Cannabis stores in Vernon will need to keep their distance from one another in the future.
Vernon council voted in favour of a bylaw amendment that would prevent cannabis stores from being within a 500-metre radius of any other cannabis retailers.
The motion was brought forward by Coun. Kari Gares, who noted a high number of retail store applications since the legalization of cannabis, and an over-saturation of retail stores in the downtown core, which is currently home to six.
“I believe that this is a great way for us to ensure that we don’t have over-saturation and allow the markets to manage themselves,” Gares said. “If some of these businesses fail, that would mean there will be clusters of empty buildings in our city.”
The 500-metre buffer is similar to regulations on liquor stores, which must be 1,000-metres apart. There are also restrictions that prevent cannabis stores from being near schools, park and playgrounds.
Coun. Scott Anderson voted in favour of the motion, adding he’s heard that the Vernon area has the highest concentration of cannabis stores in the province.
“That’s not something I would like Vernon to be known for,” he said.
Coun. Dalvir Nahal said she knows some retailers have been struggling due to the over-saturated market.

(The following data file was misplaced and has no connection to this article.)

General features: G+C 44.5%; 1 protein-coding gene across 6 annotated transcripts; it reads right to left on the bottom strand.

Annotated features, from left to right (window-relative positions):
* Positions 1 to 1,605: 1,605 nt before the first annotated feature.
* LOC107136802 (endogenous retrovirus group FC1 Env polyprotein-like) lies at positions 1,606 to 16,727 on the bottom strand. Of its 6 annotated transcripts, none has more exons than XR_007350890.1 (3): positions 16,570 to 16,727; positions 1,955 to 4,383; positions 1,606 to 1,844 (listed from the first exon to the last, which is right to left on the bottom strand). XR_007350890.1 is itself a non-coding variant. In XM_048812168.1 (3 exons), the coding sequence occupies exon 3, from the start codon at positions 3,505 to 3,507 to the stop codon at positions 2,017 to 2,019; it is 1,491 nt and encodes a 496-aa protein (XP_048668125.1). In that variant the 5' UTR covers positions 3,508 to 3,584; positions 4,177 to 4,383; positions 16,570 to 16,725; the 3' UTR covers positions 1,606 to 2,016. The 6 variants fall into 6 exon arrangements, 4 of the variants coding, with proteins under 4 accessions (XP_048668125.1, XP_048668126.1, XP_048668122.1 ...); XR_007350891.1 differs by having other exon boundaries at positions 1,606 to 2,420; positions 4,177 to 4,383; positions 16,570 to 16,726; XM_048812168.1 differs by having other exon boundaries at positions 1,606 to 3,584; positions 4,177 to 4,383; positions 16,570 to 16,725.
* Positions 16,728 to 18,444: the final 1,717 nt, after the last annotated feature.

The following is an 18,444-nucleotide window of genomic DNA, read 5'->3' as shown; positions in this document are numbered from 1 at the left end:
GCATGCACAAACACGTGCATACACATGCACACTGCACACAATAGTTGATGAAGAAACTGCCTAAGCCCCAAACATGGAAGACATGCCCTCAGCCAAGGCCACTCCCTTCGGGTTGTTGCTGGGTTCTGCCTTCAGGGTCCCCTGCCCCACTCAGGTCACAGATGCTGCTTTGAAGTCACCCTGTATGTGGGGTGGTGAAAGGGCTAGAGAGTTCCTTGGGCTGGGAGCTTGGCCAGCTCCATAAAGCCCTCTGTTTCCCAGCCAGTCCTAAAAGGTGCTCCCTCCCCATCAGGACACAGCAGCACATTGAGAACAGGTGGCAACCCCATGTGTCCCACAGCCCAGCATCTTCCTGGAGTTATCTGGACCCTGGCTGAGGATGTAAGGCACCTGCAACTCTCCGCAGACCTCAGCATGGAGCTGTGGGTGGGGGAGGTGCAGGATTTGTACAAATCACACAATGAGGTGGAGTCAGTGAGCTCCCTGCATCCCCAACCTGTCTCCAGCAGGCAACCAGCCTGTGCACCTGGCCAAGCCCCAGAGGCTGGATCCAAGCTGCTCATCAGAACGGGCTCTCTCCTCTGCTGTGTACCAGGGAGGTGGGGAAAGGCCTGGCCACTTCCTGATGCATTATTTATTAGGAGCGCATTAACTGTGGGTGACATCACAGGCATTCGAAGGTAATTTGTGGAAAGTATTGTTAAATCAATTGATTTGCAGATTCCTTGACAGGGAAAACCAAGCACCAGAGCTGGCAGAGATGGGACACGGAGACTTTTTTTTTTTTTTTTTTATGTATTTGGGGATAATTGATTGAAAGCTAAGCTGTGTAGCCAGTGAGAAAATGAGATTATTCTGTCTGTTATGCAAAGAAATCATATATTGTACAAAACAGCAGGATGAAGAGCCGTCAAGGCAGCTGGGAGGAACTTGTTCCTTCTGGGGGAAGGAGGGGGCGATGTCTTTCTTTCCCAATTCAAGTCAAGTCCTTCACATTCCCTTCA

“I don’t want downtown to be just pawn shops and pot shops,” Nahal said. “That’s not a good representation.”
The bylaw won’t affect existing stores in Vernon, or the eight applications that are currently stuck in the pipeline until the city’s current moratorium on new cannabis stores is lifted.
Existing stores won’t be penalized if they are within 500 metres of another store. But if they were to close, a new cannabis store won’t be able to take their place.
With the moratorium to end shortly, Gares said now is a good time to implement a regulation that will ultimately allow the local cannabis market to manage itself, without council having to process new applications.
“It will allow the market to dictate itself as opposed to mayor and council,” she said. “It would allow regulation to happen naturally.”
Coun. Akbal Mund was in favour of the motion but expressed that 500 metres goes a long way in Vernon’s downtown.
“It’s 700 metres from the Nature’s Fare to the Nixon Wenger building,” he said. “This may, in the future, limit the downtown core to one or two stores.”
Mund also attributed much of the over-saturation in the market to the so-called “green mile” of cannabis shops on First Nations land along Westside Road, as well as the Enderby and West Kelowna areas.
“The market already has been over-saturated because of what goes on First Nations lands,” he said. “Cost is different … It’s like gas prices: people don’t have any loyalty, they will go where they can get the best price.”